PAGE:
I came across an interesting "live" insight into the question of the direction of liturgical prayer during the week. As part of my trade union role I am a member of the local authority's Standing Advisory Committee for Religious Education(or SACRE - this is the body responsible for overseeing the teaching of RE in state funded schools that do not have a designated religious character). Our recent meeting was hosted at a Synagogue, where one of the committee members is the rabbi. We took the opportunity to visit the Synagogue itself. To use the rabbi's own words, it was a Synagogue where the services where celebrated in an "Orthodox" way, largely in Hebrew.
The Ark of the Torah was placed centrally against what would theologically speaking (but not geographically speaking - see below) be the eastern wall. The veil or curtain that covered the Ark was of a material that might be described as "worthy" of its purpose. When opened, it revealed a collection of some eight or nine scrolls of the Torah, and the rabbi's description of them being carried through the congregation was rich with echoes of the Gospel procession at Mass. The respect with which the scrolls are treated - once written , the page of the scroll itself is not touched by human hands and a "pointer" is used by the reader to follow his place along the scroll - could perhaps teach us something about how to treat the Book of the Gospels during the celebration of the Christian liturgy.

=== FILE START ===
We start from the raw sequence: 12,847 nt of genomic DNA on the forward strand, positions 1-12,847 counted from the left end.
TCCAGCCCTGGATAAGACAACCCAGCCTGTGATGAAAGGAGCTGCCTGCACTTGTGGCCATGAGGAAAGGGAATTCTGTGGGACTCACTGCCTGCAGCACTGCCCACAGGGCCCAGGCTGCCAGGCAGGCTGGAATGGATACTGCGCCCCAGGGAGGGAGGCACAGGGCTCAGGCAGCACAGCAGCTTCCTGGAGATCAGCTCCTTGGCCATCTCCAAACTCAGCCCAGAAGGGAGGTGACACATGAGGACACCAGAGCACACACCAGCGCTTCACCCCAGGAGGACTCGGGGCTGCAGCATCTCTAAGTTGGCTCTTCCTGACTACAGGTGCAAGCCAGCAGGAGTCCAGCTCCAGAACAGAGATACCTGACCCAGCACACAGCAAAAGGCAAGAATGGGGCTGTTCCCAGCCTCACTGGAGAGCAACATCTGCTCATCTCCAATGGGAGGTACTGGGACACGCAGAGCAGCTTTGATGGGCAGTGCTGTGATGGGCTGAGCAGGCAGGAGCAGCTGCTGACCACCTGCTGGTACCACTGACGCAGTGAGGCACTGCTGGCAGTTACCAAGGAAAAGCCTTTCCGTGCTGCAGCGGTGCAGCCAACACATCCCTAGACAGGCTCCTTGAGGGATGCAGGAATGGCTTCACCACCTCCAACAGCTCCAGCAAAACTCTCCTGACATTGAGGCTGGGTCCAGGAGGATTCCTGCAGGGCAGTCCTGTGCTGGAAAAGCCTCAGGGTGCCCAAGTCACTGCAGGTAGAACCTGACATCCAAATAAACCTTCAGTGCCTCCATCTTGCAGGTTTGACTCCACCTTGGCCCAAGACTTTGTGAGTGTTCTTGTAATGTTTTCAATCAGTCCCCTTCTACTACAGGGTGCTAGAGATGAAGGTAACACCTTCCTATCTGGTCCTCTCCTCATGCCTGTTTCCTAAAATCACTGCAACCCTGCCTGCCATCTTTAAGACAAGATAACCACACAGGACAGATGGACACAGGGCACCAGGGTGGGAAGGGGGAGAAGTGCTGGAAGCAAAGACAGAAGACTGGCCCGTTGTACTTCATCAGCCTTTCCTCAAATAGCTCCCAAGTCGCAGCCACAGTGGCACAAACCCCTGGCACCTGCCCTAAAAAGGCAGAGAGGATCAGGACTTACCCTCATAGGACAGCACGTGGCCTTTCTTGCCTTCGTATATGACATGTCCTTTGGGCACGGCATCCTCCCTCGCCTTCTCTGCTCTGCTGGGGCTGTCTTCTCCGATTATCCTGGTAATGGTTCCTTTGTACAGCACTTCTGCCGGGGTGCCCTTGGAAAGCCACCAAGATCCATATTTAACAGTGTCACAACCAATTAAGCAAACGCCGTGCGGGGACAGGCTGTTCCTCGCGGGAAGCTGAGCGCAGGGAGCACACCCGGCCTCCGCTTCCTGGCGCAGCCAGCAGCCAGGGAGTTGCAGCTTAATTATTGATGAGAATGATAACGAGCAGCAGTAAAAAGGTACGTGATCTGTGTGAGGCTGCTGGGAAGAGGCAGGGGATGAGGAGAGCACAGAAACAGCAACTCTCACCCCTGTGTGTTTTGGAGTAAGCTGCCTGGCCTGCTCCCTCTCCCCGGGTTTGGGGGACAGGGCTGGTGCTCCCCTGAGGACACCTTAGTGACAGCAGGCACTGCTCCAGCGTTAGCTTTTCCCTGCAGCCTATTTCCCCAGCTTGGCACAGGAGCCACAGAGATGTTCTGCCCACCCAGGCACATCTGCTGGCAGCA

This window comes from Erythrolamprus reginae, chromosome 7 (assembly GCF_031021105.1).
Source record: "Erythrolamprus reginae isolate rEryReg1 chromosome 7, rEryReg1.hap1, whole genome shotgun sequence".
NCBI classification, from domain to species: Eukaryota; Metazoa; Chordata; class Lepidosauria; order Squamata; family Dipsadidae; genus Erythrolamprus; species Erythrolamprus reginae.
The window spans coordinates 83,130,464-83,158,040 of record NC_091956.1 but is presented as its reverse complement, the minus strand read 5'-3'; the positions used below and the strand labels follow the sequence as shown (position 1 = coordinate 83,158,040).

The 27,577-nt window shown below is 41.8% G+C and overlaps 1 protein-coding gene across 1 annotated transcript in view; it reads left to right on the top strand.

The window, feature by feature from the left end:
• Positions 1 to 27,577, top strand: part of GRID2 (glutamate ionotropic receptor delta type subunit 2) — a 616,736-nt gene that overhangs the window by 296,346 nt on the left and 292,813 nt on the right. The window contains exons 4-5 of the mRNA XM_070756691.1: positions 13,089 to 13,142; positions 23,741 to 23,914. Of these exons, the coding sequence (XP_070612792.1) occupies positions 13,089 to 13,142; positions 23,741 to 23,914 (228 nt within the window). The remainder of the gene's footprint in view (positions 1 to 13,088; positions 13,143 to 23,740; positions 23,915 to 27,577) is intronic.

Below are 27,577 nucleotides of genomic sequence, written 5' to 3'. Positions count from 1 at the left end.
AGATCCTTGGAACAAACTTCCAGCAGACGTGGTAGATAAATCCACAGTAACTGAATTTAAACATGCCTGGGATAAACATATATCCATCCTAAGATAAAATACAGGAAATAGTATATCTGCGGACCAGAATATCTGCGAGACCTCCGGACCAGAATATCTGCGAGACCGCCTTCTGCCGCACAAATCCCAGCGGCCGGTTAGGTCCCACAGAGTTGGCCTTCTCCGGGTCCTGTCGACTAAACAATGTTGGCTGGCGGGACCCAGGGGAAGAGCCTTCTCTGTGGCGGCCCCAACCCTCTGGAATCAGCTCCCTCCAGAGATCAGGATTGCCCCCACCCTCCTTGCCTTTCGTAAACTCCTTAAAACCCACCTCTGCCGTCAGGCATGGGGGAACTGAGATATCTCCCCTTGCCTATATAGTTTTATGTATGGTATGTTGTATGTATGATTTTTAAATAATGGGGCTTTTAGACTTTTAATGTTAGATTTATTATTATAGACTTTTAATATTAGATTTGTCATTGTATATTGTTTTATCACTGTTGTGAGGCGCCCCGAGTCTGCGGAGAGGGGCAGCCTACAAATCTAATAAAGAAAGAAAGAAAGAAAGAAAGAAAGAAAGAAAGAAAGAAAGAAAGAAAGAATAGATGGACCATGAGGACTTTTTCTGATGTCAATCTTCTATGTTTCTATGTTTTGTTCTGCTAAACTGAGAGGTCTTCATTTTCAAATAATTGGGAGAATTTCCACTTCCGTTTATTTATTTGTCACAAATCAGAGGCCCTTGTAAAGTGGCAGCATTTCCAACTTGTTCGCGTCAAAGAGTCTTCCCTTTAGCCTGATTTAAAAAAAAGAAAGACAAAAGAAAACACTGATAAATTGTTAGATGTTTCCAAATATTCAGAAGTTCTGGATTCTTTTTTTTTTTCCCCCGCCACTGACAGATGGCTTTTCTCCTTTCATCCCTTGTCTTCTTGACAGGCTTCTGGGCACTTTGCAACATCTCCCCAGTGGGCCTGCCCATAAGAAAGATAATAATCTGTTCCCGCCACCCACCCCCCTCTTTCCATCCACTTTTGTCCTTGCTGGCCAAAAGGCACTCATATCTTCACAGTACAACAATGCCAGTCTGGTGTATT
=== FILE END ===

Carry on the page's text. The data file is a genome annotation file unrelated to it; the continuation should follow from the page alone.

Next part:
The arrangement of the seats in the Synagogue was such that the rabbi would lead the service with most of the congregation behind him and only a few in front of him (except when preaching from a position directly in front of the Ark of the Torah). As an Orthodox congregation, the ladies sit in a gallery above the main floor of the Synagogue as well. This prompted one of my fellow committee members to ask the rabbi about not being able to see most of the congregation during the service. I quote the rabbi's immediate and un-hesitating response: "When we stand up to pray, we all face the same way, towards the East". By this, he meant facing in the direction towards the wall that contained the Ark of the Torah - the "theological East" - which was in reality the northern wall of the building - the "geographical north".
So the rabbi's full response had a rather dry, and, I thought, a typically Jewish touch to it: "When we stand up to pray, we all face the same way, towards the East" (at this point, extending his arm to indicate the direction of the geographical east as opposed to the theological east) "though East is really that way".